On reflection Josh Howie regrets his decision not to take part in the
official Fat Cat photo shoot.
Following the untimely failure of the Fat Cat Trouser Press,
Patrick takes things into his own hands.
Rufus Hound and Tiernan Douieb escape from dressing room on Fat Cat Helicopter - Jun 11
Tiernan reacts to Andrew Maxwell's crafty buttock fondle - Jun 11
Tony Law, Ian Stone and Joe Bor participating in the Campest Pose Competition back stage at the Fat Cat Comedy Club
- April 2011
Benny Boot, Andre Vincent and Jo Caulfield back stage at the Fat Cat - March 2011
Sean and Tom assisting mind messing madman Chris to
levitate a giant Allen key.
Review of February 2011 Show :-
Another superb and diverse three-act bill of comic talent graced the stage at The Apex for Fat Cat's latest sold-out comedy club. The sophisticated and urbane Tom Craine acted as compere for the evening and quickly had the audience in the palm of his hand. With an ever growing profile as a writer and performer it's only a matter of time before he becomes a household name. Unfortunately, due to the constraints of the evening, his time on stage was limited but he made a big impression and I eagerly look forward to seeing him do a full set sometime.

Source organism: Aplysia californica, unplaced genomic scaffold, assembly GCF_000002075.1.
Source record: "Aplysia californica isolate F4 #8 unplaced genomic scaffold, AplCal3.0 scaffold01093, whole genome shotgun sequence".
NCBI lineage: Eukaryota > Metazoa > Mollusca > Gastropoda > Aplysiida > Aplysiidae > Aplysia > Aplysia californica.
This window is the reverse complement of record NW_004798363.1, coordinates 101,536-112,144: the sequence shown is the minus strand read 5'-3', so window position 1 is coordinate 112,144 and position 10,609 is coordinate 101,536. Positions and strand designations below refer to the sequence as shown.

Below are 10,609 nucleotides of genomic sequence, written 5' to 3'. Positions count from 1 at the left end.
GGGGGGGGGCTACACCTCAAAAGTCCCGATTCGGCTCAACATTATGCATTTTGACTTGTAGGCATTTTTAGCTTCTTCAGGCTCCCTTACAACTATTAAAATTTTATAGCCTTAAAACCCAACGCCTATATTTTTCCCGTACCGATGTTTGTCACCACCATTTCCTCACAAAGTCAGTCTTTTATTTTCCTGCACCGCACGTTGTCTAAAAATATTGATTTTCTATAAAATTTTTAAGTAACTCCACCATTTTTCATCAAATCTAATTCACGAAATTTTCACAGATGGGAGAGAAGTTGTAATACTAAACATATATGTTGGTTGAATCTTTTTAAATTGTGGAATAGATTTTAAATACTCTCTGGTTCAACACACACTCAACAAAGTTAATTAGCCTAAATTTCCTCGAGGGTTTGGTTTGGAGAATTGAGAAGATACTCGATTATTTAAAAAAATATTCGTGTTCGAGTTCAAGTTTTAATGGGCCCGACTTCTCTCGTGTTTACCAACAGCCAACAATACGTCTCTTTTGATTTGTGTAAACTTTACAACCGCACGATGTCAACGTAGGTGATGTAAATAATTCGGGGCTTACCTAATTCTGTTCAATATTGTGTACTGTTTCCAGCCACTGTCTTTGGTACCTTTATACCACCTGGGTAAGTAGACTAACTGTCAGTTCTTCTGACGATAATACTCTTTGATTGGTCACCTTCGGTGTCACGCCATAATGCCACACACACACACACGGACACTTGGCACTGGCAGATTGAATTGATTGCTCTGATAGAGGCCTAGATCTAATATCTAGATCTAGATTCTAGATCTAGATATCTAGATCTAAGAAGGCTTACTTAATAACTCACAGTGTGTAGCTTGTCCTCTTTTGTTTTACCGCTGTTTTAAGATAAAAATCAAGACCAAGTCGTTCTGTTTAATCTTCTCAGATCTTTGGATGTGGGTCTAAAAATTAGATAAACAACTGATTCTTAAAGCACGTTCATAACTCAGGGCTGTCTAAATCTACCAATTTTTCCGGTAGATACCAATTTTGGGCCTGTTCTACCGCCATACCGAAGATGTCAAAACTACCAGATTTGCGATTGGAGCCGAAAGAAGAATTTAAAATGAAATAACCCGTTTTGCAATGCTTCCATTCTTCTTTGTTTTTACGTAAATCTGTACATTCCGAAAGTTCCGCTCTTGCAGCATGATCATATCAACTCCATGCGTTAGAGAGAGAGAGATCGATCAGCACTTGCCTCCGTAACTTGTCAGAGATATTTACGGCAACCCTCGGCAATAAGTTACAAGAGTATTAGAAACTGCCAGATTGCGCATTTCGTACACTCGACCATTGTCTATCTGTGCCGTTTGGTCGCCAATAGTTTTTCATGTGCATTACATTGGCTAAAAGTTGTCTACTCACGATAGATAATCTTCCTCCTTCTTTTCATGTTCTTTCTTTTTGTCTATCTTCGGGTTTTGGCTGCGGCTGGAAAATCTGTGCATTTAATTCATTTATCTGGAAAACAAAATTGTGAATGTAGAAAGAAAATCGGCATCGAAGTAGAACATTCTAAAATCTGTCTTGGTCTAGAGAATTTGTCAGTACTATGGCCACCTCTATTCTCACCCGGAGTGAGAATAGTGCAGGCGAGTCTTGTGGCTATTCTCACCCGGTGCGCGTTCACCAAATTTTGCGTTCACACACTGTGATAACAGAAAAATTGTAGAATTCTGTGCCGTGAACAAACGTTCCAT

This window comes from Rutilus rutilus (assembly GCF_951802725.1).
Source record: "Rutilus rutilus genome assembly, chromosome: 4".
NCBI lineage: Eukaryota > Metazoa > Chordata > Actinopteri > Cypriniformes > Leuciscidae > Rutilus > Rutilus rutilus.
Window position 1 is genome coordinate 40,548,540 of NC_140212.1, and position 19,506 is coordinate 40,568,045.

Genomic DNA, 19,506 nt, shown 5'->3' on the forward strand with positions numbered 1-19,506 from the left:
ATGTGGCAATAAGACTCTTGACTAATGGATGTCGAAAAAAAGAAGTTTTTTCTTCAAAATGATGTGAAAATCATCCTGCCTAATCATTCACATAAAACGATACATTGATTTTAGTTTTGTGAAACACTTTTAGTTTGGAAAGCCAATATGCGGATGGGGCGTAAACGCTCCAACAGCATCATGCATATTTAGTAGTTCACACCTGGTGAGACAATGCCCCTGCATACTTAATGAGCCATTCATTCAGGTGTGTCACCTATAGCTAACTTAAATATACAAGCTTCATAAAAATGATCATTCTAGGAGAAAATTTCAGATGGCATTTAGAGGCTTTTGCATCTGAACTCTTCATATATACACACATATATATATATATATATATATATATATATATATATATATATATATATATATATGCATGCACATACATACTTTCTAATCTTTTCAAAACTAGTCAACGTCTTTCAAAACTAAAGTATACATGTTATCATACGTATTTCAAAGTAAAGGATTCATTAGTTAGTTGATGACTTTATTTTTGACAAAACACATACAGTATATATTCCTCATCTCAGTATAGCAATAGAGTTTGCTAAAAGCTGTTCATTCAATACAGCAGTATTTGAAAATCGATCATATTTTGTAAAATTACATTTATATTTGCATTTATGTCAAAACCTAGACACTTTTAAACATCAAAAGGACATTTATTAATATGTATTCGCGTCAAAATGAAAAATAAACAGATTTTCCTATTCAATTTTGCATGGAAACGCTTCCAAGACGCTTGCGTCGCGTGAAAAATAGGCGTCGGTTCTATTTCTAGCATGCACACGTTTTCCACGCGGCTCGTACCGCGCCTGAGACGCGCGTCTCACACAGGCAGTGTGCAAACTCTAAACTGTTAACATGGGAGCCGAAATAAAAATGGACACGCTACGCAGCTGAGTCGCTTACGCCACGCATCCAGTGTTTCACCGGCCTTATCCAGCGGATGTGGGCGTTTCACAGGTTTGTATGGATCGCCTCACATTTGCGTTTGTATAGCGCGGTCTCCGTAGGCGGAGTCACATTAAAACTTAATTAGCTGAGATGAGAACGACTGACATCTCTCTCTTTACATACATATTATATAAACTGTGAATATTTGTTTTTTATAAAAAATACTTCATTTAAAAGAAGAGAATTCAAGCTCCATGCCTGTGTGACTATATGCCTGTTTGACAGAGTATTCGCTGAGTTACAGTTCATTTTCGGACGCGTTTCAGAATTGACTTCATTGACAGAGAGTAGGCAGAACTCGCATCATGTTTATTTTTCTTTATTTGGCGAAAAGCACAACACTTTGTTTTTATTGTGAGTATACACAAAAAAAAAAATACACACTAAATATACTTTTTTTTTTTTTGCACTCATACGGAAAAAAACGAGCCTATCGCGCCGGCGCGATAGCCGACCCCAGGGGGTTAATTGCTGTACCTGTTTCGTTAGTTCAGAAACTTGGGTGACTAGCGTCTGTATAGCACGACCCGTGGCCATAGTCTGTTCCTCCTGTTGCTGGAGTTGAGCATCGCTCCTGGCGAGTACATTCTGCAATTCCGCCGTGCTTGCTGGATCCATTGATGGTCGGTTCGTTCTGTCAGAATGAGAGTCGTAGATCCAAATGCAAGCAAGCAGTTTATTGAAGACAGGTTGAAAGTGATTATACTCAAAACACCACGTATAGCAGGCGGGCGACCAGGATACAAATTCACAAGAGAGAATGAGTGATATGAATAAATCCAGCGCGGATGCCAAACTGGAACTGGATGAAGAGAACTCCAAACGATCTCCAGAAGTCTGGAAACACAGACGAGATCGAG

Billed as a 'Mind reader who can't read minds' Chris Cox has a unique act that comes across as part Derren Brown and part naughty schoolboy but is much smarter and much much funnier. His interaction with and manipulation of the audience was nothing less than masterful, working brilliantly with the whole auditorium and not just the volunteers on stage with him. In fact, he was at his best when dealing with some spectacularly unexpected remarks and his improvised banter got some huge laughs.
After several years away it is great to welcome Sean Hughes back onto the comedy stage for a stand-up set that had people laughing and gasping in equal measure. Always on the edge and with a fierce intelligence, he channels something of the spirit of the late great Bill Hicks and you can see why the two were friends. Acting as a devils advocate he pushed the audience further and further but always with a mischievous twinkle in his eye. The throwaway caveat “It’s only words” was said several times but Hughes is way too sharp a comedian to fully subscribe to that and his blistering material both provokes and amuses. An inspired and dazzling performer.
Review by Paul Monkhouse
"It's like living in a real city..."
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